Re: Si5351 Programming Flowchart
Pavel Milanes Costa <pavelmc@...>
Hi to all.
The flowchat is a instructive guide for the curious of how to doit without float point math and an expression of the KISS principle.
It's just a cheat sheet to learn from.
The trick is to understand the way he (like Gerry) find a, b and c not needing floating point math. (for the PLL/VCO Msynths case is)
a = int(Fvco/xtal)
b = Fvco % xtal (module, aka: rest of the division)
c = xtal
For example Gerry do a do..while to find a value of b/c that match the allowed size of c, he need it because he is working with the output Msynth dividers not the PLL/VCO Msynth, in his case c = fout and is variable.
In the later case (moving the PLL/VCO Msynth, output Msynth dividers are fixed) c is fixed and equal to the Xtal and we know it already then we can do a simple x >> 5 to both b/c to retain maximum accuracy and make it fit on the register. If we do that just set the output Msynth divider to a integer & even value to minimize jitter or phase noise.In Gerry routines he fixes the VCO and moves the output divider Msynth and that make some jitter or phase noise (almost negligible in real applications, I know) and makes 3 outs from just one fixed VCO and does not handles the R values or the DIV_BY4 feature limiting the full range of output frequencies (not needed on his target application, I know).
This is just another way of doing things, a way that can be better understood because it uses a simple and elegant image (flowchart), to make life (& code) easier (& smaller)...
BTW I found a possible bug that can haunt more than one in the routines of computing MSx_P2. A tip for the "math" experts... and a common fault.
As per the data:
MSx_P2 = 128 * b - c * floor (128 * b / c)
It's very tempting to reduce it but the floor functions is in there... let see... floor is the lower integer for that float number, hum...
Floor is on the C of Gcc the compiler used by the arduino project but it implies the use of floating point math hence bigger code, just eliminate it and do the math, let try to reduce it...
MSx_P2 = (128 * b) - (c * 128 * b / c)
MSx_P2 = (128 * b) - (128 * b) ---> (c is eliminated as it's * and / in the expression)
MSx_P2 = 128 * (b - b) ---> ( hum....)
MSx_P2 = 128 * 0 ---> (HUMMMM!!!)
MSx_P2 = 0 ---> (WTF !!!!)
Doing some math and wall head-hiting you can conclude that the floor function is instructing you to IGNORE the use of fractions and then you get a value in MSx_P2 that it related to the amount of error or rest of division of doing things (math) with integers... hence the floor function... forcing you to use just integers... nice.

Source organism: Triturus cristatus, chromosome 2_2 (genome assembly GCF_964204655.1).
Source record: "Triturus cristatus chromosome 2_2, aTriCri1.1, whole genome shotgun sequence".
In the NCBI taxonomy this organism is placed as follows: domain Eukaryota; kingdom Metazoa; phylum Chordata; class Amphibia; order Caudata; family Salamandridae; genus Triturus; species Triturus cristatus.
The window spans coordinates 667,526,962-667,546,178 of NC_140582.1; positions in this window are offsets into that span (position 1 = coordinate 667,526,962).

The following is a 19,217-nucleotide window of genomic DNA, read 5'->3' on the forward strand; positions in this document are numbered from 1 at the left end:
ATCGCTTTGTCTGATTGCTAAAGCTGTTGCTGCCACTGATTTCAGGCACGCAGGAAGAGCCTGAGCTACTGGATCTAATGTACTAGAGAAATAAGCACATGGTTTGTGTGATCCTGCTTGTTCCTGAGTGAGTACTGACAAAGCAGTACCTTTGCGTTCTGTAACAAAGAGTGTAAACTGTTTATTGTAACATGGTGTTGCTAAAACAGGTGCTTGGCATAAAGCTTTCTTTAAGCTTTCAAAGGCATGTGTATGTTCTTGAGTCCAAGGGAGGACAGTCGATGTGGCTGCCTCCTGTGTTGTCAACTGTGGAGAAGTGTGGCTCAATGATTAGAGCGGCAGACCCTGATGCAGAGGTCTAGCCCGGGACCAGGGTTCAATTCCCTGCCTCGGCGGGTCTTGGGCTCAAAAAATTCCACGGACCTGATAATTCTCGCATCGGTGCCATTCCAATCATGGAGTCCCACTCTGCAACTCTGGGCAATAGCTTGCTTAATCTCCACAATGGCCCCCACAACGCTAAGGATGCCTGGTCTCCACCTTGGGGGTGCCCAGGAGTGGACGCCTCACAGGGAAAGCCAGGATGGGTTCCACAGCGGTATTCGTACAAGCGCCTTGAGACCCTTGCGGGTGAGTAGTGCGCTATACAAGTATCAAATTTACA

For example Gerry users in his code this:
msxp2 = 128 * msb - 128 * msb / msc * msc;
If you play that same function with human and integer rules it play well and result is different from zero, but if you use floating point math it always equals to ZERO!
Let's play it with me in full integer math
let's say msb = 900 and msc = 1000
msxp2 = 128 * 900 - 128 * 900 / 1000 * 1000;
msxp2 = 115200 - 115200 / 1000 * 1000;
msxp2 = 115200 - 115 * 1000; // <<<<=== here is the floor in action (result in float is 115.200 we get it down to 115, all with the magic of integer math)
msxp2 = 115200 - 115000;
msxp2 = 200;
In this case 200 is a relation of the error of using integer math... interesting, mind you how the chip use it internally
For correctness and just to be sure to maintain the best accuracy you must get sure the compiler do the 128*b/c * c in the correct order, that is as per Gerry code fragment:
msxp2 = 128 * msb - 128 * msb / msc * msc;
Must be forced to execute in the correct order by placing some parenthesis to maintain more accuracy.
msxp2 = 128 * msb - ((128 * msb) / msc) * msc;
Firmware size impact is unchanged, compiled code is the same (sha256sum) with and without the parenthesis so GCC compiler is doing he job right, beware of others...
I mentioned this because I have a ham fellow in university (freshman) that hit his head against this wall a few times, "that's impossible, that has no sense.... MSx_P2 is always zero..." he said...
Just my two cents for other that may be in troubles like this understanding the chip.
El 12/02/18 a las 12:07, JuanCarlos Berberena Gonzalez escribió: